At Christmastime, every child wonders how Santa does it?
How does Jolly Old Saint Nick visit millions of children all over the world and deliver presents to every one of them in just one night?
A project so complex and far-reaching as this MUST employ Six Sigma principles. If you don’t believe the black belt Kris Kringle wears is really a Six Sigma Master Black Belt, consider how the practices of Santa’s workshop are ideally suited to Six Sigma methodology.
The naughty and the nice
In true Six Sigma fashion, Santa begins his work in the define stage. He creates a project charter that clarifies who is a part of the team (elves, reindeer and Mrs. Claus), the process his team will be working to improve (the behavior of girls and boys all over the world) and the objective of the project (to reward children who have been good all year and withhold toys from misbehaving children).
Making a list and checking it twice
In the next part of the define phase, Santa establishes the critical to quality (CTQ) customer requirements. This means that well-behaved children will get the toys they want.
As a dedicated Six Sigma practitioner, Santa uses the appropriate survey tools to measure the voice of the customer. These tools include reports from parents, emails and letters in the mail.
Santa’s magic supply chain for toys
Santa’s infrastructure is capable of producing the variety and complex combination of toys that the world’s children demand. His workshop is no longer a cute little cottage with a snow-covered roof and smoke gently curling out of the chimney. It is an advanced manufacturing facility with a complex supply chain that keeps raw material flowing into the workshop and toys flowing out.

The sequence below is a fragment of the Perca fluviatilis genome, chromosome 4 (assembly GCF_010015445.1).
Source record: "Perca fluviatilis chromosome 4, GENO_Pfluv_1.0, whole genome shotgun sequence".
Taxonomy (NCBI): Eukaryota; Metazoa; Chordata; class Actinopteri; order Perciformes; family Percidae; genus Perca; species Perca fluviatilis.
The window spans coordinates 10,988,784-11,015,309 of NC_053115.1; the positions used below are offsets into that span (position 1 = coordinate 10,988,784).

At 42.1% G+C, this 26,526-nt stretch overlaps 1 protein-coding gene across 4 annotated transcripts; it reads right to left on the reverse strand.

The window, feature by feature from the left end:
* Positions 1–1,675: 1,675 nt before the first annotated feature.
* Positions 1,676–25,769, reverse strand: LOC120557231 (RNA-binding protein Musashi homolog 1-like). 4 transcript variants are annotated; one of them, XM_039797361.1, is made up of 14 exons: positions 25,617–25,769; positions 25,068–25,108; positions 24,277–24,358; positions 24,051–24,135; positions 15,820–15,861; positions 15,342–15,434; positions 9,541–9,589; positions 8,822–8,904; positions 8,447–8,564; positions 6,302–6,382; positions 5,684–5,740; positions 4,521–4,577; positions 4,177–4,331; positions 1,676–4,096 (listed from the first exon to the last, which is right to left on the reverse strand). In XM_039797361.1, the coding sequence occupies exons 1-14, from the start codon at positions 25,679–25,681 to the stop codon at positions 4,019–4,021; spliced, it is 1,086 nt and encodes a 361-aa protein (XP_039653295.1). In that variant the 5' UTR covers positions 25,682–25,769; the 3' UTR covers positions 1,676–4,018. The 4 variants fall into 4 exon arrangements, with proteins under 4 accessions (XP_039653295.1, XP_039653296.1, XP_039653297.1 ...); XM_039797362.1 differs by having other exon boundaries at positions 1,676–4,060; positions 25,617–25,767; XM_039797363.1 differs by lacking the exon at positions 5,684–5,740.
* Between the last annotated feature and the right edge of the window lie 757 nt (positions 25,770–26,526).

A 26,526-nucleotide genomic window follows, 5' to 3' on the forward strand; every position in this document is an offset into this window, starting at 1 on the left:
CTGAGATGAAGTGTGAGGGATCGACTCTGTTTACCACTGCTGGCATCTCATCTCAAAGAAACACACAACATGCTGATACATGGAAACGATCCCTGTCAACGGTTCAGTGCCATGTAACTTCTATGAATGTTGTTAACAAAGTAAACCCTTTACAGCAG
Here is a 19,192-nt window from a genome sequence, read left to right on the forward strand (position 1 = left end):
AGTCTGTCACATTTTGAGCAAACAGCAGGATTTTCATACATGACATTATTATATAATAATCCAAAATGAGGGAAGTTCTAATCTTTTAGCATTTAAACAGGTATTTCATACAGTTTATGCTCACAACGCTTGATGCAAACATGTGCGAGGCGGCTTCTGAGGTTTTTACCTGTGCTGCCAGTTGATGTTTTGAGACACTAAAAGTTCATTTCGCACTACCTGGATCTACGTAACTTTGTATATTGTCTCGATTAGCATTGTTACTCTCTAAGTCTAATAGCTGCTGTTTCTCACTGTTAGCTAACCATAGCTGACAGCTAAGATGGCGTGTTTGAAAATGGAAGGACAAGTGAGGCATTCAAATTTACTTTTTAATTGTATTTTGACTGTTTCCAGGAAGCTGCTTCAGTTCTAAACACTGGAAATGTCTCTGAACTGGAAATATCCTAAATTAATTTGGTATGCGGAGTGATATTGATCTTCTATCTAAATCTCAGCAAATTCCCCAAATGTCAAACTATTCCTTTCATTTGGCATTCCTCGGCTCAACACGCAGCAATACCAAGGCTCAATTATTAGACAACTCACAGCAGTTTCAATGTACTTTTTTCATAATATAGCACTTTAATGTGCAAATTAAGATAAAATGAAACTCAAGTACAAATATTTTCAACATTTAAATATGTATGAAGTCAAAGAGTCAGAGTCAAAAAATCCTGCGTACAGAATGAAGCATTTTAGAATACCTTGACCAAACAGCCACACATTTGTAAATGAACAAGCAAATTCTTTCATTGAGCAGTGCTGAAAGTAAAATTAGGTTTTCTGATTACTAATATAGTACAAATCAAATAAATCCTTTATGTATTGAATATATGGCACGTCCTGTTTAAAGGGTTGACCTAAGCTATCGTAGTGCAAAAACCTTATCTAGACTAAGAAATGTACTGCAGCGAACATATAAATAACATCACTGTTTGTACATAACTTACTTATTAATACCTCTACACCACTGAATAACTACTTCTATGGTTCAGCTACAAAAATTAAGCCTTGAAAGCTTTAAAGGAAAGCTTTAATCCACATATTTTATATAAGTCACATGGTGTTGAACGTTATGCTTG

Six Sigma principles help Santa decrease variability in time, which reduces lead time and ensures stock requirements while helping the workshop run more efficiently.
Meeting constantly changing demand with DMADV
Little tin horns and little toy drums are no longer the crowd-pleasers they used to be. In fact, every year Santa must update his inventory to meet the demand for this season’s must-have toy.
DMADV is used to develop a new product or service or redesign an existing one.
The DMADV model concentrates on identifying and translating customer needs and expectations into a product that satisfies the customer. The ability to constantly adapt current processes to the customer’s changing need helps Santa’s workshop produce timely products year after year.
Tying it All Together at the North Pole
Bringing Christmas joy to the world’s children is a complicated endeavor. Monitoring behavior, tracking the naughty and nice, producing toys that meet Christmas wishes, providing transportation and coordinating delivery are processes that must work together seamlessly.
A Process Management System helps all of Santa’s processes work together harmoniously by establishing ongoing management accountability of each process. The elves on the process management team have several critical components to consider.
- Clear process objectives
- Thoroughly documented procedures, measurement and response plans
- Established processes for communication, feedback and training
So this Christmas season, when curious kids ask how Santa can deliver presents to children all over the world in one night and maintain his stellar record, don’t worry.
Just smile gently and explain the awesome power of Six Sigma.
“May your days be merry and bright, and may all your Christmases be white.”